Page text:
For your construction team, you may want to pursue some of these topics:
Specialized equipment operation Time management and deadlines Leadership Implementation of new technologies Updated safety procedures
If you are facing overextended deadlines and poor employee involvement, training is more than likely your solution. Continual learning requires time management to balance this training with daily projects.
How to Promote Ongoing Learning
With proper training, a construction team member reduces their cycle times by up to four seconds. Your crew can become more efficient in their tasks by putting in the work to learn and develop. Here are six ways to keep them committed to growing.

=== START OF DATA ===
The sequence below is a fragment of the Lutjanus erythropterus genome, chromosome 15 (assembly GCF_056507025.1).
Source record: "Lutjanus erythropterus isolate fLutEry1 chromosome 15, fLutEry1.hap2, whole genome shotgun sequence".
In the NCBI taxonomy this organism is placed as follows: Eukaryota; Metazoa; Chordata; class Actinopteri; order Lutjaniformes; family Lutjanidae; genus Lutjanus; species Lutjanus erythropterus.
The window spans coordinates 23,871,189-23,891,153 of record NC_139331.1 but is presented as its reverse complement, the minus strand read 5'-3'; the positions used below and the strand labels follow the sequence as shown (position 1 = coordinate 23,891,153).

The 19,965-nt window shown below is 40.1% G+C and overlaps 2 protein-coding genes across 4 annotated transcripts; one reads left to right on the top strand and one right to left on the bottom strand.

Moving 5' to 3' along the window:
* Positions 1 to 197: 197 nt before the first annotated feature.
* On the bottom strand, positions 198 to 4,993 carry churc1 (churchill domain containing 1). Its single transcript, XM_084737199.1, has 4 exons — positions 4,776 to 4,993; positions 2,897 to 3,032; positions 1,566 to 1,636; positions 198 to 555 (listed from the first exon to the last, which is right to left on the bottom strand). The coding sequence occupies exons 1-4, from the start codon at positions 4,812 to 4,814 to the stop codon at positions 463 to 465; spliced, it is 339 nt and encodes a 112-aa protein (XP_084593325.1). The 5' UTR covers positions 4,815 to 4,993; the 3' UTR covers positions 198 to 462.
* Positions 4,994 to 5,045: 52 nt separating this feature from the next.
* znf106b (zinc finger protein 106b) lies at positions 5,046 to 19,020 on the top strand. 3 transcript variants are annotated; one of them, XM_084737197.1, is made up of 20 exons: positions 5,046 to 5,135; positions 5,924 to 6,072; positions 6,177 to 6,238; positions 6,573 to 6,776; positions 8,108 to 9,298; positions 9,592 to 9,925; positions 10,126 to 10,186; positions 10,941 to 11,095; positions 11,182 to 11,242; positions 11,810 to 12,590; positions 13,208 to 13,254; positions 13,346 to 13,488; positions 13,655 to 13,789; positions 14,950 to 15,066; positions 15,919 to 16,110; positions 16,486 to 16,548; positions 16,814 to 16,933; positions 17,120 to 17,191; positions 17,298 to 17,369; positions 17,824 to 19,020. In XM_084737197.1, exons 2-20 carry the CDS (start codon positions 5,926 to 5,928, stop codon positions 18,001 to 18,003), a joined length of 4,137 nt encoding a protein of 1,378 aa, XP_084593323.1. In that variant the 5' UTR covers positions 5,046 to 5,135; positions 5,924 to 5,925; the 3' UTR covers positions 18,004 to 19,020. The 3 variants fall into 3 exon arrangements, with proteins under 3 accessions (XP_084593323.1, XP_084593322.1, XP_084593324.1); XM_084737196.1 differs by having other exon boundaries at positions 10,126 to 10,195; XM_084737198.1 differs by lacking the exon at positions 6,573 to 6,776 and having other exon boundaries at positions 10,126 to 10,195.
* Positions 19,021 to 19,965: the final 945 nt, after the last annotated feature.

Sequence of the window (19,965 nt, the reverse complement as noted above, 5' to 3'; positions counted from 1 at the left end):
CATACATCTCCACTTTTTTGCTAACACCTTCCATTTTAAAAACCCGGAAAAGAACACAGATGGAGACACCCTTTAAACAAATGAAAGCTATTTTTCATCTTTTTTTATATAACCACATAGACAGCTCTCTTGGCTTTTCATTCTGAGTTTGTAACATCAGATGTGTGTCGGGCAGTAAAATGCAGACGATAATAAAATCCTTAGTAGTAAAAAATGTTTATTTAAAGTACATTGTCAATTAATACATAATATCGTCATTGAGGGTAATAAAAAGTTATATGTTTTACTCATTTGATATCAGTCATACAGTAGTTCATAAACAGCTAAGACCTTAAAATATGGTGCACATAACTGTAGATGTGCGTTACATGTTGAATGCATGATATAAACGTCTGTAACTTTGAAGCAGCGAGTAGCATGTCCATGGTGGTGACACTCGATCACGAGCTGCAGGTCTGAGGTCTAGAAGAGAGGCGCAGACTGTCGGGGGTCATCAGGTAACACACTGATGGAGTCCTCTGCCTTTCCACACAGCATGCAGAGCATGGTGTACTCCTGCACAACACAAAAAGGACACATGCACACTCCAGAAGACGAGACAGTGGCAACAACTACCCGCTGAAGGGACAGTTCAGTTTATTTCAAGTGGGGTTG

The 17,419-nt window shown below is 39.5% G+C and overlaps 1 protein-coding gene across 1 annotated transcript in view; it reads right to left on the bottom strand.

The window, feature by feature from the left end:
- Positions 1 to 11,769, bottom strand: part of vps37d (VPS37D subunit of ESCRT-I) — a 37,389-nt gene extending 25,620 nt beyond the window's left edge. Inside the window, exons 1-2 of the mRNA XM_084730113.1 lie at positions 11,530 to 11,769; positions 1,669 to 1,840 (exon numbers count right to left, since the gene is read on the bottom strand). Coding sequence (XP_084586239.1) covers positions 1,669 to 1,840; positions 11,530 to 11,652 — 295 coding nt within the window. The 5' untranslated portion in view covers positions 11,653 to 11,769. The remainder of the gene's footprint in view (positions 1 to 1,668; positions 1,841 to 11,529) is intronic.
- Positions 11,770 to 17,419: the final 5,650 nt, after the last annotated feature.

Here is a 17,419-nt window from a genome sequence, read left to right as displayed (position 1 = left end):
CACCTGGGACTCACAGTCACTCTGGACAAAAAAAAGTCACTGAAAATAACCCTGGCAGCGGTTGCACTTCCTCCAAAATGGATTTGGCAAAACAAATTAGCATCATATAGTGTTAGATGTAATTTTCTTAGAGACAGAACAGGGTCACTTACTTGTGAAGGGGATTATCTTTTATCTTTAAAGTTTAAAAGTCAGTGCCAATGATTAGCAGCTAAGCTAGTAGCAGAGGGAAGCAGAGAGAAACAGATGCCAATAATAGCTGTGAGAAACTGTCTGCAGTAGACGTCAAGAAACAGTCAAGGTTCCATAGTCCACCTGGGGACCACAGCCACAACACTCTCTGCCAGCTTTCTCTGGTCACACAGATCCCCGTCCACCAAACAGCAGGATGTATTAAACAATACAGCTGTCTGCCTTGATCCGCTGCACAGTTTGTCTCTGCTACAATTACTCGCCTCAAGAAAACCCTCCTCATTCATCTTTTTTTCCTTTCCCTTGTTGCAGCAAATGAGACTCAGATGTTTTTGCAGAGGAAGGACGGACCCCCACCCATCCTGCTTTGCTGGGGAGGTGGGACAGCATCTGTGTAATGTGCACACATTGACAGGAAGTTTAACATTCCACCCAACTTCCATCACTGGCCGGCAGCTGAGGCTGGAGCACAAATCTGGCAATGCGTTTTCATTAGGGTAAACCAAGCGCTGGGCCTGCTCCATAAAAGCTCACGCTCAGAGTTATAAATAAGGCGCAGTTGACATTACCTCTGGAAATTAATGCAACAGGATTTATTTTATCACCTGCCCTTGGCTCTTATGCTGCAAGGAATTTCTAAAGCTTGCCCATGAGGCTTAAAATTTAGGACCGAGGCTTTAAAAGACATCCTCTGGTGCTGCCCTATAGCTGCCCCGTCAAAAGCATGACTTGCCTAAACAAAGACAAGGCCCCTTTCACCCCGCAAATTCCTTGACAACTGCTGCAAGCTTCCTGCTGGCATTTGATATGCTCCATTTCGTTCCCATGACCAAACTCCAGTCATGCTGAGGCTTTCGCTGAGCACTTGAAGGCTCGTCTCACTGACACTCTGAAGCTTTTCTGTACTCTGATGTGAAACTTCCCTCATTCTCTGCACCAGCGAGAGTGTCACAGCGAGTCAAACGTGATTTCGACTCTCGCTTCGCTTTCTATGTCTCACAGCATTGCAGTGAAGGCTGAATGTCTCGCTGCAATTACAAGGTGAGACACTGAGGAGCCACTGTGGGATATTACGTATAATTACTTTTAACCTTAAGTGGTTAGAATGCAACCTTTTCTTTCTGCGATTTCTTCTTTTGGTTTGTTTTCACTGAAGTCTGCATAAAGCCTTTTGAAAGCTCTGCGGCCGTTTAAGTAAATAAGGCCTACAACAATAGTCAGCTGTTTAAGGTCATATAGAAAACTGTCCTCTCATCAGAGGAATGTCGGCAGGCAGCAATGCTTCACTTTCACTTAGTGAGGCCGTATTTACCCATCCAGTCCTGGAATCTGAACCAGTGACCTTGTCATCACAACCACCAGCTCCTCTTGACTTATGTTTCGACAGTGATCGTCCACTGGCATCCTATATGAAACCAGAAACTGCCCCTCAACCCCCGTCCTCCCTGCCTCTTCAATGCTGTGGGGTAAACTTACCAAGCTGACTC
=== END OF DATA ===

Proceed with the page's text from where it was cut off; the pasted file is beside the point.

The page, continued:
1. Keep a Calendar A learning calendar is a great way to keep these lessons organized and on a set timeline. If you are considering an online learning program, assign projects a month in advance for your team to complete.
Not only is completing these lessons necessary, but retaining and discussing them as well. You want to be able to put these skills into practice. At the end of the month, think about planning a team touchpoint to recall what everyone learned.
Some popular construction online training programs that are great for slicing up into a monthly timeline are:
RedVector covers building codes and standards, OSHA safety regulations and the basics of project management.
BuildersBook offers specialized handbooks and guides for construction industry professionals.